Bronx Leads NYC In Fare Evasion Arrests: Data

By Kevin Deutsch
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The NYPD made more arrests for subway fare evasion in the Bronx during the first three months of 2019 than any other borough, with black and Latinx straphangers making up an overwhelming majority of those charged citywide, new data shows.

The NYPD Transit Bureau’s three Bronx districts accounted for at least 345 straphanger arrests during the period covered by the data, or 35 percent of the citywide total. Across the five boroughs, police made 992 arrests for fare evasion during the period, including 142 in which the borough of arrest was not recorded, the data shows.

Citywide, 87 percent of arrested straphangers were black or Latinx, the data shows, despite the fact that those minority groups make up fewer than 30 percent of all city residents, respectively.

The NYPD also issued 18,757 summonses for fare evasion during the three-month period, records show. Of those, 5,188 were issued in the Bronx, with the borough accounting for 28 percent of all fare beating summonses.

Citywide, 70 percent of straphangers who received fare evasion summonses in lieu of being arrested were black or Latinx, the data shows.

Several Bronx subway stations ranked among the top in the city for fare bearing arrests of black and Latinx subway riders, including the 3rd Avenue-149th Street, Hunts Point Avenue, 170th Street, and Tremont Avenue stations, according to the NYPD data.

The NYPD did not release an overall statistical breakdown for arrests and summonses by station, despite a city law requiring disclosure of such data.

The number of arrests for fare evasion were down significantly from the same period last year, when 2,254 straphangers were arrested citywide, records show.

About 5,000 straphangers were arrested and 47,000 issued summonses in 2018 for subway fare evasion. About 90 percent of those arrested, and 68 percent of those issued summonses, were black or Latinx, records show.

Neither the NYPD nor the MTA responded to an email seeking comment Monday.

Critics of the agencies’ fare beating policies said the overrepresentation of black and Latinx New Yorkers in the new data shows that the NYPD isn’t working to curb biased enforcement.

“The NYPD has made no steps whatsoever to mitigate the bias that’s apparent and evident in their fare evasion policing tactics,” said City Councilman Rory Lancman, who championed the legislation requiring the NYPD to publicly release fare evasion data.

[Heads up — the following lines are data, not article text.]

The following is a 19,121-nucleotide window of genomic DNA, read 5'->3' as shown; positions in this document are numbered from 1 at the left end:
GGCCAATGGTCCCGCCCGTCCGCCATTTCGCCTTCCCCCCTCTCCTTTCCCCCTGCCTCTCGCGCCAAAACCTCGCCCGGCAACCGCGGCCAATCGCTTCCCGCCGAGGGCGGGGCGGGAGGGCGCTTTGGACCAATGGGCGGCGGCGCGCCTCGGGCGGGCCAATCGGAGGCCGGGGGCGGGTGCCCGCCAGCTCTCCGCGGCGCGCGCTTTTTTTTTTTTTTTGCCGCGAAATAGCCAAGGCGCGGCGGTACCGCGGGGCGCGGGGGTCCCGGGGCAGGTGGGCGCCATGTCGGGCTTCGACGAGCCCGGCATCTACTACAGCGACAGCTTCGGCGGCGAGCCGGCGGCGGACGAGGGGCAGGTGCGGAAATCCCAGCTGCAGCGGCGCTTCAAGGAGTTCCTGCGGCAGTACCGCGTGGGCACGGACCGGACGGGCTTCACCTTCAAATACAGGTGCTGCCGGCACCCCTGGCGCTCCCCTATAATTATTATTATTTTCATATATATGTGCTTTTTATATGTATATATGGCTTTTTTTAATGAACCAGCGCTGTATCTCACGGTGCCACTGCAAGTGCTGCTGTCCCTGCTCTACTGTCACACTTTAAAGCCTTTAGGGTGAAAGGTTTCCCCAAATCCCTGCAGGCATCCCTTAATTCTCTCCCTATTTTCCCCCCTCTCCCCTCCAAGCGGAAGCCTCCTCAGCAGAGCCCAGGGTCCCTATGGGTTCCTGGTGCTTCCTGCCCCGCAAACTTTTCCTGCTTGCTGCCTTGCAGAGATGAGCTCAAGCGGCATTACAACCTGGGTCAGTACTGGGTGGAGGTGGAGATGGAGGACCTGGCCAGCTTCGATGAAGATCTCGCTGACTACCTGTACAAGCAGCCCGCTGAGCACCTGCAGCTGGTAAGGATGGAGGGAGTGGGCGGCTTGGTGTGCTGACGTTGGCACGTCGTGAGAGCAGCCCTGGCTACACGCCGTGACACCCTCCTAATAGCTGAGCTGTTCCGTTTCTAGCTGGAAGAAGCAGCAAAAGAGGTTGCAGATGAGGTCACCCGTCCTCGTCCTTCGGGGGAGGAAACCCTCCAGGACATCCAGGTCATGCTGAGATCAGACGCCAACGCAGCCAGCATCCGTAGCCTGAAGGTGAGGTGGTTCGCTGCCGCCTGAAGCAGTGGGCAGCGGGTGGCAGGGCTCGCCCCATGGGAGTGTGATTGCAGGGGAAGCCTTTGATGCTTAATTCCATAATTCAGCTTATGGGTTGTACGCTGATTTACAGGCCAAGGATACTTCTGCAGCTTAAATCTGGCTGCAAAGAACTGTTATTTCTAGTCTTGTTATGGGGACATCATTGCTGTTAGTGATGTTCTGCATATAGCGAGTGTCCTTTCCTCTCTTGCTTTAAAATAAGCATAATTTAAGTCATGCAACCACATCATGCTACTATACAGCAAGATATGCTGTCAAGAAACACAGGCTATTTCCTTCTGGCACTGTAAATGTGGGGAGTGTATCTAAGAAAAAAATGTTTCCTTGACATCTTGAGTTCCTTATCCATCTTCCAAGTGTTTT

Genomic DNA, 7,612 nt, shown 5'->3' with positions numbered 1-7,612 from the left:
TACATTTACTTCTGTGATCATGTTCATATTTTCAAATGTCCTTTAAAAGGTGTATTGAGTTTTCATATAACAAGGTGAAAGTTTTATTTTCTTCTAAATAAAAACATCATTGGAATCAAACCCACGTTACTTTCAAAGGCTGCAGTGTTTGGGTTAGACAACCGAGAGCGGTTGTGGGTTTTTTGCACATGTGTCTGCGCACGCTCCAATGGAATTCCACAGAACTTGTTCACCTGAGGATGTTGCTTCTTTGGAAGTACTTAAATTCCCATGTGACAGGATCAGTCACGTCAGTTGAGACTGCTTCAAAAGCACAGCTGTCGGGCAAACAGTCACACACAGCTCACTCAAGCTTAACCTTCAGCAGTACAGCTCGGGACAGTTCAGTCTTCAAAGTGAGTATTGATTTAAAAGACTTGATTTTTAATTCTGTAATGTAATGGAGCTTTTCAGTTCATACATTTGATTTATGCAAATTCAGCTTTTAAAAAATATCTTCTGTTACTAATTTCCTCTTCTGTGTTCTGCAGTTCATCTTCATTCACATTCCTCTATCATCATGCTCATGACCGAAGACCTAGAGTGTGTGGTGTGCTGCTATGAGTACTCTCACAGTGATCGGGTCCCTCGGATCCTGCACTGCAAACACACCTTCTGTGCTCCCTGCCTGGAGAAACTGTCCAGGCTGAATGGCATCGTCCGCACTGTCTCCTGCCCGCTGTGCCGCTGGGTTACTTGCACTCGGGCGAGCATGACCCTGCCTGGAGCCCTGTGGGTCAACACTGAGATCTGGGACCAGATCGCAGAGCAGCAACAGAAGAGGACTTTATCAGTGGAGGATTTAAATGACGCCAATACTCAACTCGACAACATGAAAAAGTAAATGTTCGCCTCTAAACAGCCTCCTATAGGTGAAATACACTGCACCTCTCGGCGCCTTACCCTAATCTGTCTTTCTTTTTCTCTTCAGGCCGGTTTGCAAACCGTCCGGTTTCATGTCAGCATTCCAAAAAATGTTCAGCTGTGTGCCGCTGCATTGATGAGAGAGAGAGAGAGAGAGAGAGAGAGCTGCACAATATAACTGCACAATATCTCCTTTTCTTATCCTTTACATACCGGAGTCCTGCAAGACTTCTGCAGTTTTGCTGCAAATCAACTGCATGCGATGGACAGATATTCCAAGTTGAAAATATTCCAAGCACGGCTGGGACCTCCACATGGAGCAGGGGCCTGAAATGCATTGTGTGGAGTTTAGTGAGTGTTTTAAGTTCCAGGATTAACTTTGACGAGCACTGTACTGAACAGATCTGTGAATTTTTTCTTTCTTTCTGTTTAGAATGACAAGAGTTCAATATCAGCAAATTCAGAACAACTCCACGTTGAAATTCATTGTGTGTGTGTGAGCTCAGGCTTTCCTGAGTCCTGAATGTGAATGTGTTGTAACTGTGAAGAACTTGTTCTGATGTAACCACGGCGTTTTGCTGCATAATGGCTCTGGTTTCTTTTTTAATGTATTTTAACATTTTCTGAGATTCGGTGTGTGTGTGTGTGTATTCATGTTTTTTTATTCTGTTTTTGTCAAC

The Bronx District Attorney’s Office has said it encourages the NYPD to issue summonses rather than make arrests – unless there is what the office calls a “public safety exception” – but the new data shows police are frequently hauling Bronx farebeaters to jail anyway.

The policy of the Bronx DA’s Office is to decline to prosecute theft of services for fare evasion “where that charge appears without any other charge,” Patrice O’ Shaughnessy, Director of Communications for the DA’s Office, has said.

NYPD officers aware of that policy often add additional charges, such as criminal trespass and attempted forgery (a charge commonly brought against suspects who bend empty MetroCards in a way that allows them to bypass turnstile scanners), according to transit activists and public defense organizations.

“Fare evasion is an essential crime of poverty for our clients and other low-income New Yorkers who are trying to access employment, education, or critical services,” Anthony Posada, Supervising Attorney of the Community Justice Unit at The Legal Aid Society, said recently. “Despite efforts by local district attorneys’ offices to scale back fare beat prosecution, the New York City Police Department continues to target Black and Brown people at a disproportionate rate.”

The city’s fare evasion policies have come under renewed scrutiny this year following New York City Transit President Andy Byford’s announced crackdown on train and bus fare beaters, who the authority estimates cost the system more than $225 million in revenue last year.

About Kevin Deutsch 265 Articles
Kevin Deutsch is a Staff Writer for Bronx Justice News covering the criminal justice system, drugs, and DNA use by law enforcement. An award-winning journalist, Deutsch is the author of the true crime books "Pill City" and "The Triangle." He has worked on staff at the Daily News, Miami Herald, Newsday, The Palm Beach Post, and The Riverdale Press. His work has also appeared in Newsweek, Columbia Journalism Review, The New York Times, The Village Voice, The Forward, The Independent, Huffington Post, Orlando Sentinel, and the New York Post, among other publications. His numerous television appearances include spots on CNN, MSNBC, and C-SPAN's BookTV. He has also been featured in The New Yorker. A Bronx resident, Deutsch hosts the true crime podcast "A Dark Turn" on the Authors on the Air Global Radio Network.